The business case for Riyadh is a no-brainer
Which should business executives prioritize when making a strategic decision about office location: Potential for doing business or quality of lifestyle?
It’s a tricky question, because as we all know a happy and contented executive, with a lifestyle that goes with the high-flying status, is going to be motivated and focused on his or her main task — doing business.
But, especially in the era of coronavirus disease when lifestyles everywhere have been fundamentally transformed and livelihood has been prioritized over lifestyle, now more than ever it will become essential for executives to make office location a hard-nosed business proposition.
Saudi Arabia knows this very well, which is why it is launching a drive to attract the big-name multinationals to set up their regional headquarters in Riyadh rather than other hubs in the Gulf that project a “lifestyle destination” image.
One effect of the pandemic has been to shorten supply lines and value chains of their businesses, allowing them to get closer to where their end-users are, whether they happen to be direct consumers or value-adders in the manufacturing process.
For the Gulf region, that necessarily involves being closer to Saudi Arabia. The economic and demographic data makes it a no-brainer. The Kingdom’s economy is as big as all the other GCC states combined, while its population is 50 percent larger than the total for the rest of the Gulf countries.
In the world of finance, the rationale is just as compelling. The Tadawul is by far the biggest and most liquid of the region’s stock markets, with the most advanced products and regulatory regime in the Middle East, and with the track record of staging the biggest IPO in history under its belt.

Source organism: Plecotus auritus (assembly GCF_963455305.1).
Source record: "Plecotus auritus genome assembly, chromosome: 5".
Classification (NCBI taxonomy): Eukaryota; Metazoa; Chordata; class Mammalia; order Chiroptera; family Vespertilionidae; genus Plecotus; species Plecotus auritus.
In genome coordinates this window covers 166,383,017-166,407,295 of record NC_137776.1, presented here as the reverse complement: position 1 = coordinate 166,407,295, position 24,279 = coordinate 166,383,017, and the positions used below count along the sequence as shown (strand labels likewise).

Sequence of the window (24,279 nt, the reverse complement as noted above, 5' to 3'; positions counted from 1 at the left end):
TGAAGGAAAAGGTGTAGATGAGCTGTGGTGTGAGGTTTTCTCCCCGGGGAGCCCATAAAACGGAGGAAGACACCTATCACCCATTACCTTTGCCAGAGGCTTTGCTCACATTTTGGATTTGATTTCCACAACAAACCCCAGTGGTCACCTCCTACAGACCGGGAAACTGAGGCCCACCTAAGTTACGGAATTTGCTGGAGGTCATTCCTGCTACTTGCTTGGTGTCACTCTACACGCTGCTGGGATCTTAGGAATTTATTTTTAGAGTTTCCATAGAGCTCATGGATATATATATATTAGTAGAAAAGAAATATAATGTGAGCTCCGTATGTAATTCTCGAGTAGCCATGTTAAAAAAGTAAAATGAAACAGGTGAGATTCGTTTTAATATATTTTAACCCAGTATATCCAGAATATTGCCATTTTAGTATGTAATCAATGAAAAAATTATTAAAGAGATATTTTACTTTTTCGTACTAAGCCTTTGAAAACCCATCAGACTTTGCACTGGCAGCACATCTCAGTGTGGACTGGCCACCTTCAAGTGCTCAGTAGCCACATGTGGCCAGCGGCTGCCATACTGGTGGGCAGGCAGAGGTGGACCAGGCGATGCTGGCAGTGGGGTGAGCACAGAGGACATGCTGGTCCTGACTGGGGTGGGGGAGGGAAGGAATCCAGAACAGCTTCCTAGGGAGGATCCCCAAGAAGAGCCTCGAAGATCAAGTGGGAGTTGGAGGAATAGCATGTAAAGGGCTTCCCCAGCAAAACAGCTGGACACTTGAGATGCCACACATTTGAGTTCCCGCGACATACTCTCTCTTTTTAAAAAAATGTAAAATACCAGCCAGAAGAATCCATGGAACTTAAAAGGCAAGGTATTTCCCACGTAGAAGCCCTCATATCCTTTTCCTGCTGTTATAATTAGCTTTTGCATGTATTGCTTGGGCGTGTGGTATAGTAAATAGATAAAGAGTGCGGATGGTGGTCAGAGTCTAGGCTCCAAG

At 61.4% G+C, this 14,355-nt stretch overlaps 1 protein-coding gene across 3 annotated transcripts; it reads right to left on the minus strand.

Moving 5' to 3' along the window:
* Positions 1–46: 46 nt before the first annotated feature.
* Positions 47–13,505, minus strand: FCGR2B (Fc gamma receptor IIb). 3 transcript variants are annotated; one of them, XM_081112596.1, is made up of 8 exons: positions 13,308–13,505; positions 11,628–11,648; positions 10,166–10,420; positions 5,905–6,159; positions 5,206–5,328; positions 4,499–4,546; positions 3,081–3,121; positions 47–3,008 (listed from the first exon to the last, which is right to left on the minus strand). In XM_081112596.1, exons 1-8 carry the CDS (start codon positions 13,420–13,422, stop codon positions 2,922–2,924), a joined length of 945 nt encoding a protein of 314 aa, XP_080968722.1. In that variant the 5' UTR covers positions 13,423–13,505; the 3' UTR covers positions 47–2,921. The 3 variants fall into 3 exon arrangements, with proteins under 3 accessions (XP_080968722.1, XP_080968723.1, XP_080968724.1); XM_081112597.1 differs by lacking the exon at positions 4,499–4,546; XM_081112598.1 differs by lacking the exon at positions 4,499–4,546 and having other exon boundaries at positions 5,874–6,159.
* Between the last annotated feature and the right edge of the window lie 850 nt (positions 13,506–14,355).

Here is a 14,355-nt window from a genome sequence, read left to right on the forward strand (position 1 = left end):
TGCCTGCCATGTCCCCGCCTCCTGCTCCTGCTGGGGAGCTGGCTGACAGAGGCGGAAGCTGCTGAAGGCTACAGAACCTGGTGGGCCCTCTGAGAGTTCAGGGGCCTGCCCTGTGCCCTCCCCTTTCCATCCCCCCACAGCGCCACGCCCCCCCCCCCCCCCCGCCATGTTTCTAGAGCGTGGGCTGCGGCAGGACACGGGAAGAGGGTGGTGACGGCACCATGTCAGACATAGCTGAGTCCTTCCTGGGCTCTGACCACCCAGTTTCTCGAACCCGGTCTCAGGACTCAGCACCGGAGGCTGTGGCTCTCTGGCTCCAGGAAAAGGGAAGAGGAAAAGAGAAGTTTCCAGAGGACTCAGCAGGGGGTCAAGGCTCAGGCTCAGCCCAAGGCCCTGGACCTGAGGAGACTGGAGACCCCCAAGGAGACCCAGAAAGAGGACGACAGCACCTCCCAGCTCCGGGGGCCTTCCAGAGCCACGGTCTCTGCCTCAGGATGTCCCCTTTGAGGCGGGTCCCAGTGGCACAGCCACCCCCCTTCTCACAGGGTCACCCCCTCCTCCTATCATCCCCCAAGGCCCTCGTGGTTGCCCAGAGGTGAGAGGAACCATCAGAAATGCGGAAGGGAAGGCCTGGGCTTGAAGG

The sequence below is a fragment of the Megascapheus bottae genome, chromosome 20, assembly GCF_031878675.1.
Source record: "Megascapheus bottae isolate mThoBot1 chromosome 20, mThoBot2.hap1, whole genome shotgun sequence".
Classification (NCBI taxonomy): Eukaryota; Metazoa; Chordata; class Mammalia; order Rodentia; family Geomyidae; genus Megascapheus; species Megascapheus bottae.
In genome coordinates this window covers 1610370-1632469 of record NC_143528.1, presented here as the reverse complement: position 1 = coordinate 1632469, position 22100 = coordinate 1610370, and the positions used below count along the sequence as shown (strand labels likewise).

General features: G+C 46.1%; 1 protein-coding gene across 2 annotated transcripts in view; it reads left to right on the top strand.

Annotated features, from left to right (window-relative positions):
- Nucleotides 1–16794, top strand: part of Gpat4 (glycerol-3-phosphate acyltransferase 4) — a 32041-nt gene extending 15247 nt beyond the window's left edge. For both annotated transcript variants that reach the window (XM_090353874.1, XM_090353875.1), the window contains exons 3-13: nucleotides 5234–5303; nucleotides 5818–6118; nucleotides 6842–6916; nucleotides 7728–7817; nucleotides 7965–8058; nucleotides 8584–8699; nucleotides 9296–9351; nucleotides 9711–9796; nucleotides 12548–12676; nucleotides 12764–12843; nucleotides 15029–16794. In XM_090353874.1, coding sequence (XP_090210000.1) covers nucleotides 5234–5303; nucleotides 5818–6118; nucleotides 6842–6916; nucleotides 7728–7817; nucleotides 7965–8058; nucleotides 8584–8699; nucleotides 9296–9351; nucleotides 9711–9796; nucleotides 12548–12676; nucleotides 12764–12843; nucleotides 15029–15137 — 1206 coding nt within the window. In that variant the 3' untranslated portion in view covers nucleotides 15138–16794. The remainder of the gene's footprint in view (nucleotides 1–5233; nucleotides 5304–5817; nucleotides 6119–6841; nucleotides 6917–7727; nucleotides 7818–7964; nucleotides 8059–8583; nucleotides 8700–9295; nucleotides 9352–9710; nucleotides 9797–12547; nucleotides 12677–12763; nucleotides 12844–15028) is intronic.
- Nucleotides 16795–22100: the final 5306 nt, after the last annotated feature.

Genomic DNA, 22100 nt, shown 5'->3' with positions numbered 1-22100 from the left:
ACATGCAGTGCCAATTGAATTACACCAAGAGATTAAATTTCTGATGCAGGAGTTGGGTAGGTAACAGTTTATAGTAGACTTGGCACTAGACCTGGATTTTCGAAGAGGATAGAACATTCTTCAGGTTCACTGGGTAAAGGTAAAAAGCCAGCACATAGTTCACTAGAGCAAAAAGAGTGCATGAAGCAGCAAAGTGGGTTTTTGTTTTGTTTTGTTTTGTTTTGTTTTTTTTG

The sheer size and scale of Saudi Arabia in comparison to its neighbors is, on its own, a persuasive argument to be closer to the Kingdom.
The transformation underway through the Vision 2030 strategy to reduce oil dependency amply reinforces the argument. Saudi consumers are spending more, on a wider variety of goods and services, than at any time in their history as a wave of pent-up demand is unleashed.
Riyadh has a solid business case to lure the big global organizations. It ranks number 40 worldwide in terms of population, and 18 in terms of size of metropolitan economy.
This will not be news to anybody who has been to Riyadh, Jeddah or Al-Khobar recently. The retailing, hotel and restaurant facilities are at least as good as anywhere else in the Gulf, as the increasing spend and number of consumers makes clear.
Riyadh, in particular, has a solid business case to lure the big global organizations. It ranks number 40 worldwide in terms of population, and 18 in terms of size of metropolitan economy. The Saudi capital accounts for nearly half of all Saudi non-oil economic activity.
It also has a range of new and planned facilities that will only enhance the case for business efficiency. The city-wide Metro system is on the verge of formal opening, and the King Abdullah Financial District — a financial hub to rival any established center in the region — is open and signing up tenants at an increasing rate.
The Saudi capital already ranks high in global surveys for ease of digital access, and the needs of business during the pandemic lockdowns gave this sector a shot in the arm, accelerating the online transformation in a range of government and private-sector activities.
Meanwhile, for those for whom lifestyle is a big priority, the Saudi capital is in the midst of a renaissance, as part of the grand project to double its population by the end of the decade. There are green urban projects that will add to the livability of the city as well as music, entertainment, sports activities and festivals to fill the non-working hours.
The attractions of the Kingdom, and the capital in particular, will be showcased at next week’s Future Investment Initiative gathering, where it is likely several new initiatives will be unveiled to add to the allure.
The business case for Riyadh is already compelling. The lifestyle rationale is catching up fast.
• Frank Kane is an award-winning business journalist based in Dubai.